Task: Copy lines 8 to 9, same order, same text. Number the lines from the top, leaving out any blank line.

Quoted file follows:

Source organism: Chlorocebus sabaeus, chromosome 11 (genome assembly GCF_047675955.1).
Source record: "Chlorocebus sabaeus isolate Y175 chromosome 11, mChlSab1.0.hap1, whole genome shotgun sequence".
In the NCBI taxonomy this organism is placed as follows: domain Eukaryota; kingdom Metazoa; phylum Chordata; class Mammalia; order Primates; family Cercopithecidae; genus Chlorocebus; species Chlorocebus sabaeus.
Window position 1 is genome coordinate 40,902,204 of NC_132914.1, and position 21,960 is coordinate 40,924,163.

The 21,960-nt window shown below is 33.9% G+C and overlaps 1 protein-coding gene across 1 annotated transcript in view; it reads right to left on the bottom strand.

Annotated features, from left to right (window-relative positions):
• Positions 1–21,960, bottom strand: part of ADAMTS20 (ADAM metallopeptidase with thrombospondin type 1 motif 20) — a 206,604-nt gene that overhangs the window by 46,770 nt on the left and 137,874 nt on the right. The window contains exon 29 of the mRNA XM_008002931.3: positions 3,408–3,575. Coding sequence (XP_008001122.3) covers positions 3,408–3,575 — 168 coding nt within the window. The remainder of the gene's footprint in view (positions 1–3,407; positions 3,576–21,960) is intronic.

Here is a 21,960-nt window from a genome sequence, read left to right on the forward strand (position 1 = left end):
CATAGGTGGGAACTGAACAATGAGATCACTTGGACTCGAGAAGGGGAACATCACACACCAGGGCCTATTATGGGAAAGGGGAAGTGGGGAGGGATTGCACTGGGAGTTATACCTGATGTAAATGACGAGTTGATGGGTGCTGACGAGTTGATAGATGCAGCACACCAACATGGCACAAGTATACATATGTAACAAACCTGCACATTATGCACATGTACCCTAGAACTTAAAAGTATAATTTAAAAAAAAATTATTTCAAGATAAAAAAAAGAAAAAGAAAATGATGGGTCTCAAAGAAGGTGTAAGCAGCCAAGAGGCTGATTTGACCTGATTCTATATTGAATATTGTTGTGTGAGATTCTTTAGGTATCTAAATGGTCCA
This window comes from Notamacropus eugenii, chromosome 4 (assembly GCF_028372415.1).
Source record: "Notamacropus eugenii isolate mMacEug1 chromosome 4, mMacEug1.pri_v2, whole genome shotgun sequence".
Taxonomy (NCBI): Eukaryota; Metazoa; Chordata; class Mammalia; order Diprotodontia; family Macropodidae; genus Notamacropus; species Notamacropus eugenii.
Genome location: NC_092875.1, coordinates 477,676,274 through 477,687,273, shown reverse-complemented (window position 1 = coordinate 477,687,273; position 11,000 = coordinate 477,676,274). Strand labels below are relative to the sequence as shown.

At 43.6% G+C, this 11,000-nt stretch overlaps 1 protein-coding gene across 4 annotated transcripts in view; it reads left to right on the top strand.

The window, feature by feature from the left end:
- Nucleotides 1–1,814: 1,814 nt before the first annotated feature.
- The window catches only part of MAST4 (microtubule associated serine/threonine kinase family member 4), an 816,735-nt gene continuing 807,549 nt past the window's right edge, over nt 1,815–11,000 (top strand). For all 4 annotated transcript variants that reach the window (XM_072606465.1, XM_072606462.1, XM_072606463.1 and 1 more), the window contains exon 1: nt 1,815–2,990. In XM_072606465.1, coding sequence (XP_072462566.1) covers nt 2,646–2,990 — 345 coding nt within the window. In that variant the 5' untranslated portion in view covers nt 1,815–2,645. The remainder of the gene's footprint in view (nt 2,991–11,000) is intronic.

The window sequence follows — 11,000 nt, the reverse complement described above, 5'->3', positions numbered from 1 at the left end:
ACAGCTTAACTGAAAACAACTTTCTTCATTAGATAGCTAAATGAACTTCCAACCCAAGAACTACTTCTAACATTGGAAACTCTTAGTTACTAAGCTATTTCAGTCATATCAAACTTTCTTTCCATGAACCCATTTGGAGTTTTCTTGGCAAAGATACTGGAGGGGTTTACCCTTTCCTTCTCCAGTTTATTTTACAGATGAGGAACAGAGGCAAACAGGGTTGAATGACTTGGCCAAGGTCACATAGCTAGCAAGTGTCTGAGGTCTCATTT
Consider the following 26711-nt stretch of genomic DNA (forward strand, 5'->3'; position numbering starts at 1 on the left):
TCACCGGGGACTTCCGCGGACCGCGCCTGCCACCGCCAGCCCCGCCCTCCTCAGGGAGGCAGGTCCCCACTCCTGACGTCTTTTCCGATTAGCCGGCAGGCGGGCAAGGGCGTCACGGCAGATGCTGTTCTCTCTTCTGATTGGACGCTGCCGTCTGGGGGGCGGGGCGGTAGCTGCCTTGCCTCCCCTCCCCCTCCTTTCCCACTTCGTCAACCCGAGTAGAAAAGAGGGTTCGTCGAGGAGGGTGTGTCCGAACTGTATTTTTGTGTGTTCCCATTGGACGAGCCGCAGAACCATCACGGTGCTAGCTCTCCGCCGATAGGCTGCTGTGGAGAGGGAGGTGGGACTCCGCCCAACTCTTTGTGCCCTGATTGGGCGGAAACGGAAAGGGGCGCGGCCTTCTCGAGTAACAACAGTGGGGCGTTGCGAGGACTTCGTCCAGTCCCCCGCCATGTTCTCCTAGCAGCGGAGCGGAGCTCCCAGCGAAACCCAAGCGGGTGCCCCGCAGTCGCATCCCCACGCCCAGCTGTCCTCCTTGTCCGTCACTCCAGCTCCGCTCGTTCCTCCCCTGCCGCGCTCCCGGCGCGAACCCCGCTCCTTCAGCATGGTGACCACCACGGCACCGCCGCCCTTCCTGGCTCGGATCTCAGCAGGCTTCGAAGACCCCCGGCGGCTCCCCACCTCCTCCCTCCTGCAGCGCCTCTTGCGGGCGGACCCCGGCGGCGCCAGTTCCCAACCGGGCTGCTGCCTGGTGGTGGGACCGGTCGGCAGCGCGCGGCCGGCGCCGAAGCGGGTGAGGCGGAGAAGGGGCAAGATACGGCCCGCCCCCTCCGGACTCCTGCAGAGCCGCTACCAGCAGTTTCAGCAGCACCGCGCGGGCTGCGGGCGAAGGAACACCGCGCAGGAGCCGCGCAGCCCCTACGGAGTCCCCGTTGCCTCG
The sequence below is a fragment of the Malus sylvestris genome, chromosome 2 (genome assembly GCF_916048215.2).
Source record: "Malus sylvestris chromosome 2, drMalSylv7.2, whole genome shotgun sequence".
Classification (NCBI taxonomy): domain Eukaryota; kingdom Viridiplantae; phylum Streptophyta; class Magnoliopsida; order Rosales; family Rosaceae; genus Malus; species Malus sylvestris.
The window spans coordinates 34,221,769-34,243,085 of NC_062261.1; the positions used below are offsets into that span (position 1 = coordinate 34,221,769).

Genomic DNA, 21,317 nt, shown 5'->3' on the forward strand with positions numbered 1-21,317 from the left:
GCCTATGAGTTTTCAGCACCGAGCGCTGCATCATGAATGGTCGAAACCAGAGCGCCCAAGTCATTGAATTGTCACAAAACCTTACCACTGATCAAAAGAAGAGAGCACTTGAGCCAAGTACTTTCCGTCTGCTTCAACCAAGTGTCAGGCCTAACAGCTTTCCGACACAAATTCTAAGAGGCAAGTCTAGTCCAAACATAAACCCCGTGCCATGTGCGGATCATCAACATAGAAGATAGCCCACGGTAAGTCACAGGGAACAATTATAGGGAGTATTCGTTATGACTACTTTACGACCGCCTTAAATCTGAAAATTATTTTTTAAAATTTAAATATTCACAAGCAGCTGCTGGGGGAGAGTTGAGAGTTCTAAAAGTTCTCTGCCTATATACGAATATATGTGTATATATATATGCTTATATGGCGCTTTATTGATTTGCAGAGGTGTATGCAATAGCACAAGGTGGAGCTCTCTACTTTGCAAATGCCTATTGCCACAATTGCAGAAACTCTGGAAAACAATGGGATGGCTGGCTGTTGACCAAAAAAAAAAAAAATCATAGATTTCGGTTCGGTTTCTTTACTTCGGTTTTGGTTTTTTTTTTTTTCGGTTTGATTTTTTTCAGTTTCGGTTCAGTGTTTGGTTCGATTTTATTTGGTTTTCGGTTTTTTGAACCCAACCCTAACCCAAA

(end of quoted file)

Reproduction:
Here is a 21,960-nt window from a genome sequence, read left to right on the forward strand (position 1 = left end):
CATAGGTGGGAACTGAACAATGAGATCACTTGGACTCGAGAAGGGGAACATCACACACCAGGGCCTATTATGGGAAAGGGGAAGTGGGGAGGGATTGCACTGGGAGTTATACCTGATGTAAATGACGAGTTGATGGGTGCTGACGAGTTGATAGATGCAGCACACCAACATGGCACAAGTATACATATGTAACAAACCTGCACATTATGCACATGTACCCTAGAACTTAAAAGTATAATTTAAAAAAAAATTATTTCAAGATAAAAAAAAGAAAAAGAAAATGATGGGTCTCAAAGAAGGTGTAAGCAGCCAAGAGGCTGATTTGACCTGATTCTATATTGAATATTGTTGTGTGAGATTCTTTAGGTATCTAAATGGTCCA